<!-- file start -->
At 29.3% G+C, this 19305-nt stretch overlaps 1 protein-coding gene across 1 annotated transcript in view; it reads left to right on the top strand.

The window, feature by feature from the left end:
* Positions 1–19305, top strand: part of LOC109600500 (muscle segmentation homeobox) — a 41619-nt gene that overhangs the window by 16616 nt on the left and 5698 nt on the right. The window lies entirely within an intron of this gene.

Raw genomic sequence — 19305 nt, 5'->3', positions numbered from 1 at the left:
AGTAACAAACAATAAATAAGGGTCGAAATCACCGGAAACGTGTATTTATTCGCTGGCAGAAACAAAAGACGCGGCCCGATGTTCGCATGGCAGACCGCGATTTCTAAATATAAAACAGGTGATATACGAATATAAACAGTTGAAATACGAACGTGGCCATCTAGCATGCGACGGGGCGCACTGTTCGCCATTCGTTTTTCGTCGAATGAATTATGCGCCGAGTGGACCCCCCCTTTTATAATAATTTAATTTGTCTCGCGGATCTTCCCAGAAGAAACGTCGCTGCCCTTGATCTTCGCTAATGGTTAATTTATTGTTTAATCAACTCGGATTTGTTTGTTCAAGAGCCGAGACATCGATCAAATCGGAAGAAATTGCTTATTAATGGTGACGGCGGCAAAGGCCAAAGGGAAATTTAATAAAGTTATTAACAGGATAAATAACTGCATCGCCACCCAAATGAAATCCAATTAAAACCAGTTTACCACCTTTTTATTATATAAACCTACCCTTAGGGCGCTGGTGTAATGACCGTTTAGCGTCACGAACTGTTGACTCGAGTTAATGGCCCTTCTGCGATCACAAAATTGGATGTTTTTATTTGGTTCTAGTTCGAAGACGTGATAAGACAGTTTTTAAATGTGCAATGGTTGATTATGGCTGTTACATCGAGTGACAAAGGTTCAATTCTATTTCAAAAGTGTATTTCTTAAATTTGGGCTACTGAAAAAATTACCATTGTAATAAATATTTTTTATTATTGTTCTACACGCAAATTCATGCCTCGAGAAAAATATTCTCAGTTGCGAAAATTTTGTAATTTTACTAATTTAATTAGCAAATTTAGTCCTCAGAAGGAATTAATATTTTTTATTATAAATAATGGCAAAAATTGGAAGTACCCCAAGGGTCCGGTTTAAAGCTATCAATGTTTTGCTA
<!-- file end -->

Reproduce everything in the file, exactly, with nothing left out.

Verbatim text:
At 29.3% G+C, this 19305-nt stretch overlaps 1 protein-coding gene across 1 annotated transcript in view; it reads left to right on the top strand.

The window, feature by feature from the left end:
* Positions 1–19305, top strand: part of LOC109600500 (muscle segmentation homeobox) — a 41619-nt gene that overhangs the window by 16616 nt on the left and 5698 nt on the right. The window lies entirely within an intron of this gene.

Raw genomic sequence — 19305 nt, 5'->3', positions numbered from 1 at the left:
AGTAACAAACAATAAATAAGGGTCGAAATCACCGGAAACGTGTATTTATTCGCTGGCAGAAACAAAAGACGCGGCCCGATGTTCGCATGGCAGACCGCGATTTCTAAATATAAAACAGGTGATATACGAATATAAACAGTTGAAATACGAACGTGGCCATCTAGCATGCGACGGGGCGCACTGTTCGCCATTCGTTTTTCGTCGAATGAATTATGCGCCGAGTGGACCCCCCCTTTTATAATAATTTAATTTGTCTCGCGGATCTTCCCAGAAGAAACGTCGCTGCCCTTGATCTTCGCTAATGGTTAATTTATTGTTTAATCAACTCGGATTTGTTTGTTCAAGAGCCGAGACATCGATCAAATCGGAAGAAATTGCTTATTAATGGTGACGGCGGCAAAGGCCAAAGGGAAATTTAATAAAGTTATTAACAGGATAAATAACTGCATCGCCACCCAAATGAAATCCAATTAAAACCAGTTTACCACCTTTTTATTATATAAACCTACCCTTAGGGCGCTGGTGTAATGACCGTTTAGCGTCACGAACTGTTGACTCGAGTTAATGGCCCTTCTGCGATCACAAAATTGGATGTTTTTATTTGGTTCTAGTTCGAAGACGTGATAAGACAGTTTTTAAATGTGCAATGGTTGATTATGGCTGTTACATCGAGTGACAAAGGTTCAATTCTATTTCAAAAGTGTATTTCTTAAATTTGGGCTACTGAAAAAATTACCATTGTAATAAATATTTTTTATTATTGTTCTACACGCAAATTCATGCCTCGAGAAAAATATTCTCAGTTGCGAAAATTTTGTAATTTTACTAATTTAATTAGCAAATTTAGTCCTCAGAAGGAATTAATATTTTTTATTATAAATAATGGCAAAAATTGGAAGTACCCCAAGGGTCCGGTTTAAAGCTATCAATGTTTTGCTA